April 23, 2009

International Coach Employment Question

It is an interesting irony with volleyball in America - Outside of the USA, volleyball is one of the world's most popular sports and I have read such statistics as #1 for women and #2 for men. But, the United States, because of collegiate athletics, offers more full time gainful employment opportunities than the rest of the world.

When I have traveled internationally and visited with other coaches, they are amazed to hear that USA college coaches enjoy the employment situations which we do - Full time, with benefits, paid vacations, camp income opportunity, comfortable travel, first class facilities, etc.

This coaching opportunity is very attractive to international coaches and I often get asked how they can come to the USA and coach - The question below is typical of what I hear each time I travel:

Dear College Volleyball Coach!

It is with great interest, that I read your website, because it is very informative and you give very detailed answers to all kinds of questions.

So here is my question/situation:

Right now I work for a club in a small country in the middle of Europe. Since four years I'm head coach of a men's team there. We were quite successful, advancing from 2nd league to first league last year, and this year we managed to stay in first league. Before being a coach I've played myself and at the same time worked with Junior and Youth teams for more than 10 years. In addition to my coaching experience I have a Masters Degree in Physical Education and a German A-Level Coaching Certificate (which is highly regarded, at least in Europe)
I'm looking for a new challenge now, and it was last January when I met some US college coaches during my work as assistant coach for the youth national team. Talking to them was very interesting because the approach of college volleyball in the US is completely different from all types of programmes in Europe.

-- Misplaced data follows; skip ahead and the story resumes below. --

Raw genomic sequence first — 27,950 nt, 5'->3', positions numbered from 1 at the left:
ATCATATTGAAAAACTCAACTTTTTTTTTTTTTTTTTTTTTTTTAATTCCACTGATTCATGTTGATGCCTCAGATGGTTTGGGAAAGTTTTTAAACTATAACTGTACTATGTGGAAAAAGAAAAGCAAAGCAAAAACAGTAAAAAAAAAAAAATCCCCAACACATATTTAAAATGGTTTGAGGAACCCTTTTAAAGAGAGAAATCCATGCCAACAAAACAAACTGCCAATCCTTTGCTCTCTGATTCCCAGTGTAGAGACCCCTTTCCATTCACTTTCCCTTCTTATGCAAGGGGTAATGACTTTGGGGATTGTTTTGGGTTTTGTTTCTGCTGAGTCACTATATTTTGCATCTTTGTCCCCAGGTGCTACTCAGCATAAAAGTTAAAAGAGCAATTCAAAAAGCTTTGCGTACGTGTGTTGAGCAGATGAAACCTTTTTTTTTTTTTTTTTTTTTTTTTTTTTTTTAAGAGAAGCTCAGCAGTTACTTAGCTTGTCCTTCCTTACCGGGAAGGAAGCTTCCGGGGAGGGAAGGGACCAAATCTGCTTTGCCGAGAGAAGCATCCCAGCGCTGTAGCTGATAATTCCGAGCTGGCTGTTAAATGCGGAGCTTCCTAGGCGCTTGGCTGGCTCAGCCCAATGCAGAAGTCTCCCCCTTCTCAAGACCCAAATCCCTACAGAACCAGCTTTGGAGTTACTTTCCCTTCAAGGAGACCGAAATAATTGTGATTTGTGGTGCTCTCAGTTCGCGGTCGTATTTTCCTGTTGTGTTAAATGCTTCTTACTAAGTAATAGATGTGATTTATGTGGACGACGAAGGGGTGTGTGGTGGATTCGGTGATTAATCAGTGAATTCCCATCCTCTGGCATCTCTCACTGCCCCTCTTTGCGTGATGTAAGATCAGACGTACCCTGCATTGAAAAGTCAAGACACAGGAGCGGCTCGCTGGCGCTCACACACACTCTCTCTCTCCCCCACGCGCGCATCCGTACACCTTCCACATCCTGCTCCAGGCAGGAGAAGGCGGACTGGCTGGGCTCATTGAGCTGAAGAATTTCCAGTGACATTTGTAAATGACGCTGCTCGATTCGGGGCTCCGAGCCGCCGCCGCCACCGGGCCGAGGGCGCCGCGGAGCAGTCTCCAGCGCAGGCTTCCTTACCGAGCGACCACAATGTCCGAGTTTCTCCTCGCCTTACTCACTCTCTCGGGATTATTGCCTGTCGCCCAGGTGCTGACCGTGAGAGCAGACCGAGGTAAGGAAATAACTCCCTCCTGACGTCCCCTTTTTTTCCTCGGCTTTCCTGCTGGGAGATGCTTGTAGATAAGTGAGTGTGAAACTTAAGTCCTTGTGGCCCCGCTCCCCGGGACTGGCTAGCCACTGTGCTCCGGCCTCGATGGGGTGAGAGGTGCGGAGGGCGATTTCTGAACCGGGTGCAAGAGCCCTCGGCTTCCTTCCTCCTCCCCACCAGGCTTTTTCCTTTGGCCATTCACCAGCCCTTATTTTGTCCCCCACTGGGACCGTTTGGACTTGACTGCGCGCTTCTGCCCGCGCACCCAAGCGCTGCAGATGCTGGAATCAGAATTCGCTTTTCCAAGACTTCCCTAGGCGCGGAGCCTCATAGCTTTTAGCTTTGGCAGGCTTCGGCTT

So I decided to give it a try and look for a coaching position at a US college.
So far I did research about the NCAA rules to prepare myself in that area I try to keep up to date with the match results and the important teams and players.

So here are my questions:
Are there any chances for foreign coaches to get a job at a US college? (as a start assistant would be just fine)
What can I do to increase my chances?
What is the best time to apply (which months)? Is this time the same for men's teams as for women's?
Is there any other advice you could give a coach from Europe?

I would appreciate your help!

Thanks, Martin

Let me first directly answer your questions and then provide some general observations which may provide some additional information/direction for you.

1. There are many opportunities for Foreign, the better term is International, coaches and starting as an assistant is the most realistic opportunity. The ncaa.org website has an employment section and it is here that volleyball employment opportunities are announced for NCAA schools, along with Junior College and NAIA schools on occasion. For employment opportunities specific to Junior Colleges and NAIA, just click the link. Your best opportunity will be as an assistant.